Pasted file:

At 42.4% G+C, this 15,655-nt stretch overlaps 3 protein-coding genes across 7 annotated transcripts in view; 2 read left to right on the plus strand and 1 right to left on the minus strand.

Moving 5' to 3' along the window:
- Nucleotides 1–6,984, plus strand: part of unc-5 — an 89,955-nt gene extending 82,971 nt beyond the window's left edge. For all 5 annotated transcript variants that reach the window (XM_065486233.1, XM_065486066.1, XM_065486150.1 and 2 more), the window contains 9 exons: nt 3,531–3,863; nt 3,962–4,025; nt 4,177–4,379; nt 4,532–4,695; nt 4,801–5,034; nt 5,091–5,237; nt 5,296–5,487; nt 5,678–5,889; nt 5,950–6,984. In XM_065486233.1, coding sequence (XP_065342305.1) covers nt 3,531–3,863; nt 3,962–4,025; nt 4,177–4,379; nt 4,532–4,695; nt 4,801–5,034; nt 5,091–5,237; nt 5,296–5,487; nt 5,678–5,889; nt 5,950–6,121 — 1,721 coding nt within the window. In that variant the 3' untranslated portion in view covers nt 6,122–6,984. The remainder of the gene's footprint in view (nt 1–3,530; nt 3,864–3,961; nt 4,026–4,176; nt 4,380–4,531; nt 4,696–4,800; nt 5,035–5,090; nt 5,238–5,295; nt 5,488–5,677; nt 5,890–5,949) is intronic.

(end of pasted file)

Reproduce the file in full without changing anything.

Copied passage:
At 42.4% G+C, this 15,655-nt stretch overlaps 3 protein-coding genes across 7 annotated transcripts in view; 2 read left to right on the plus strand and 1 right to left on the minus strand.

Moving 5' to 3' along the window:
- Nucleotides 1–6,984, plus strand: part of unc-5 — an 89,955-nt gene extending 82,971 nt beyond the window's left edge. For all 5 annotated transcript variants that reach the window (XM_065486233.1, XM_065486066.1, XM_065486150.1 and 2 more), the window contains 9 exons: nt 3,531–3,863; nt 3,962–4,025; nt 4,177–4,379; nt 4,532–4,695; nt 4,801–5,034; nt 5,091–5,237; nt 5,296–5,487; nt 5,678–5,889; nt 5,950–6,984. In XM_065486233.1, coding sequence (XP_065342305.1) covers nt 3,531–3,863; nt 3,962–4,025; nt 4,177–4,379; nt 4,532–4,695; nt 4,801–5,034; nt 5,091–5,237; nt 5,296–5,487; nt 5,678–5,889; nt 5,950–6,121 — 1,721 coding nt within the window. In that variant the 3' untranslated portion in view covers nt 6,122–6,984. The remainder of the gene's footprint in view (nt 1–3,530; nt 3,864–3,961; nt 4,026–4,176; nt 4,380–4,531; nt 4,696–4,800; nt 5,035–5,090; nt 5,238–5,295; nt 5,488–5,677; nt 5,890–5,949) is intronic.